The pager is also featured in the GTA London mission packs with a 1950s/1960s design, seemingly appearing to be an anachronism as the first successful consumer pager was only released in 1974, however, the game explains the "pager" is merely a portable device that receives telegrams, an even older communication system, printing out a scrolling tape of text based on incoming Morse code-based messages; the telegraph is even touted in the game to be the "communication of the future", far from the reality of modern times. For GTA 2, a pager-like device is similarly used to measure the time remaining before a Kill Frenzy ends and the kill count is featured, but does not possess the functionality of a pager.
The pager as a communication device was reintroduced in GTA III for largely the same purpose as GTA1, but to a more limited extent, such as updates on newly available weapons at Ammunation, messages to meet new contacts, or information during a mission. The pager in GTA III is also notable for playing a ring tone based on the song Grand Theft Auto by Da Shootaz, one of several GTA games that adopted the song in a certain form. Grand Theft Auto Advance is also known to depict a pager when characters relay information to the protagonist.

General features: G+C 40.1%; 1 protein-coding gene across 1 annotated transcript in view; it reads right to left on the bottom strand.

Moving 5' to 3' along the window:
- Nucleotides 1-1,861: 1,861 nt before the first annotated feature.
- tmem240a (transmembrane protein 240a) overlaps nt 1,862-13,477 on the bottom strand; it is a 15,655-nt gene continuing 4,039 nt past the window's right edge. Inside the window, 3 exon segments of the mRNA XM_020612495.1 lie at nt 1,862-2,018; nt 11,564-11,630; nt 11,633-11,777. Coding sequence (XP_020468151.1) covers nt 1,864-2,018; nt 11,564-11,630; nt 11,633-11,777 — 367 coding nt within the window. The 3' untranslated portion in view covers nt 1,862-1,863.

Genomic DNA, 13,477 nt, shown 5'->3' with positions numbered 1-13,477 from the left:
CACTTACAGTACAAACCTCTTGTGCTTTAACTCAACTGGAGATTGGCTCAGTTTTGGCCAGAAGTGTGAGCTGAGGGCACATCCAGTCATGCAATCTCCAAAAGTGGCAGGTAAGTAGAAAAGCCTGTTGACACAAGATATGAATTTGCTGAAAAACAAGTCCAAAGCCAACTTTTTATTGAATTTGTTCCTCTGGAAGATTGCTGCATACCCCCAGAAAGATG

The introduction of the mobile phone and a verbal protagonist in GTA Vice City rendered the pager obsolete as a slower form of communication. Grand Theft Auto: Vice City Stories, however, saw the use of the Beeper 220 pager as a matter of historical accuracy, assuming practical mobile phone technology in 1984 had yet to mature.
The mobile phone had been in use since GTA 1 as a mean for an unknown party to guide the player on jobs to do. Despite its potential for two-way communication, the mobile phone is initially used only to relay information to the player, with the player responding by completing jobs. As modern mobile phones were not available during the setting of the GTA London games, the phone is substituted by a walkie-talkie.